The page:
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Re: Fulcanelli and the Alchemical Revival

Post  solomon levi on Thu Nov 13, 2008 2:02 pm

Well, it appears Canseliet eventually figured out that Schwaller was Champagne's source
and wrote him a letter - I don't know if they met. But Canseliet may have always believed in
Fulcanelli being Schwaller. Which he was if we consider he was the true source for the books.
But Champagne organised and added to his material and got the books published.

I'm now reading The Cross of Hendaye, and they say the publisher, Schmett or something
like that, also knew Champagne as Fulcanelli.

I think Canseliet lied about the last meeting with Fulcanelli and saying he was younger.
Canseliet was the only one to gain by keeping the myth alive.

How the Hendaye chapter was added is unsolved. We know that Boucher wrote an article
about it in a magazine and that he must have seen the source material before then.

Champagne was the master behind the actual laboratory work and knew a great deal; maybe
knew all. It's a shame he died of gangrene. Schwaller saw his leg a couple days before he died.
Champagne was also into Pernot and Absynthe pretty heavily.

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Re: Fulcanelli and the Alchemical Revival

Post  phliosehea on Thu Nov 13, 2008 3:20 pm

I'd be interested to know Green Lions take...I think he believed Fulcanelli may have borrowed heavily from Pierre Dujols & Viollet le Duc...either way, I still find/found his books beneficial. I suppose you could tell me Fulcanelli was Santa Claus and I'd be fine with it. I think whenever I have time I'll read up on it, thanks for bringing it to the table Solomon.
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Re: Fulcanelli and the Alchemical Revival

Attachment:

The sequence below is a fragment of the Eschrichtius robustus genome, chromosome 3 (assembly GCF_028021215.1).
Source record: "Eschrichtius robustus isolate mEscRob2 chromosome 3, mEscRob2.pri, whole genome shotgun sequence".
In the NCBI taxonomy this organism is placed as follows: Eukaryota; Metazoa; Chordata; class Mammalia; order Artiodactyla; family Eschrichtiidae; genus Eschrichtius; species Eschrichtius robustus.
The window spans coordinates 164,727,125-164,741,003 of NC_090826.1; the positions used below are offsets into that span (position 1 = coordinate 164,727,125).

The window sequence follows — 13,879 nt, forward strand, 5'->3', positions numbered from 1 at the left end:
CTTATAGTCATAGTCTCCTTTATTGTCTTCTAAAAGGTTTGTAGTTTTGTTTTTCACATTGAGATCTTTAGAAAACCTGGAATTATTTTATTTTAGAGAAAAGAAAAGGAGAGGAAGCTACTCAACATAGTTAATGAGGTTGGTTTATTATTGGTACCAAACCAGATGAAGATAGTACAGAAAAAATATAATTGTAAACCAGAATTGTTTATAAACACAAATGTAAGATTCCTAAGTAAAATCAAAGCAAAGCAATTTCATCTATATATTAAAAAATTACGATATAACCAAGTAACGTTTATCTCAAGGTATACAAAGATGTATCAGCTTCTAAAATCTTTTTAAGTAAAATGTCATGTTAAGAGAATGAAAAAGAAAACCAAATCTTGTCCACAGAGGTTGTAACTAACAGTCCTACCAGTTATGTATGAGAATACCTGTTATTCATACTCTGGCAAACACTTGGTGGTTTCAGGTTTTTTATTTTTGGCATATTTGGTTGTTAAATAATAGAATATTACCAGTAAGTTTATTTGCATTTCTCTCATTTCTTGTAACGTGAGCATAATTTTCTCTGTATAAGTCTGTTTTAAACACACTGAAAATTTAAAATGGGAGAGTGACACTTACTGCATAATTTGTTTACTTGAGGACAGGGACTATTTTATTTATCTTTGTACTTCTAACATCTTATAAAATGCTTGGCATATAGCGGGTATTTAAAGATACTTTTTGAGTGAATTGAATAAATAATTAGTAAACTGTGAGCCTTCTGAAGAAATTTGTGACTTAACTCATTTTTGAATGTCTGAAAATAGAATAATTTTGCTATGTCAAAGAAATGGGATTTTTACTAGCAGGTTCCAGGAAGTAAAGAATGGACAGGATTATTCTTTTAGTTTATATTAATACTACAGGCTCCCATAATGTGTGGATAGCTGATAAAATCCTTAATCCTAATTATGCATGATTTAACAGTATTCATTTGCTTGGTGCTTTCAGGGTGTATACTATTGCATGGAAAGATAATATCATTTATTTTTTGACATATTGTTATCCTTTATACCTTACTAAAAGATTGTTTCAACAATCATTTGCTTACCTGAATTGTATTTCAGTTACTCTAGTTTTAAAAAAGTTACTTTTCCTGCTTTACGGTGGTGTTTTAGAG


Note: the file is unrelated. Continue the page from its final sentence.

Post  solomon levi on Thu Nov 13, 2008 3:31 pm

Yeah, I just read Mystere again yesterday.
I always thought the two books had a different style.
Dujols supposedly wrote Mystere from Schwaller's text
and Champagne wasn't happy with it and added more for Dwellings.

I think the books are extemely valuable.
It's just that The author, whether Dujols, Champagne or Schwaller - was not an adept - ie did
not produce the stone and their deaths are quite certain - no chance of faking it.

You'll get a much better picture from reading the book.

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ohh boys

Post  horticult on Fri Nov 14, 2008 10:31 am

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Re: Fulcanelli and the Alchemical Revival

Post  phliosehea on Fri Nov 14, 2008 2:41 pm

There's already been mention of this (de Chardonnet) before...here's the post.

After awhile it turns into too much of a quandary- and I cease to really be invested in any one notion.
It ends up being that it is or isn't:
de Chardonnet
Voille
Champagne
Schwaller
Dujols
etc...

And enough researchers have enough evidence to support their claims...but not enough to be (in my mind) true without a doubt. My vote...Fulcanelli is Santa Claus! Wink For me, whoever wrote those two books was clearly an adept - but just like little kids with Santa Claus- perhaps it is only because I want to believe.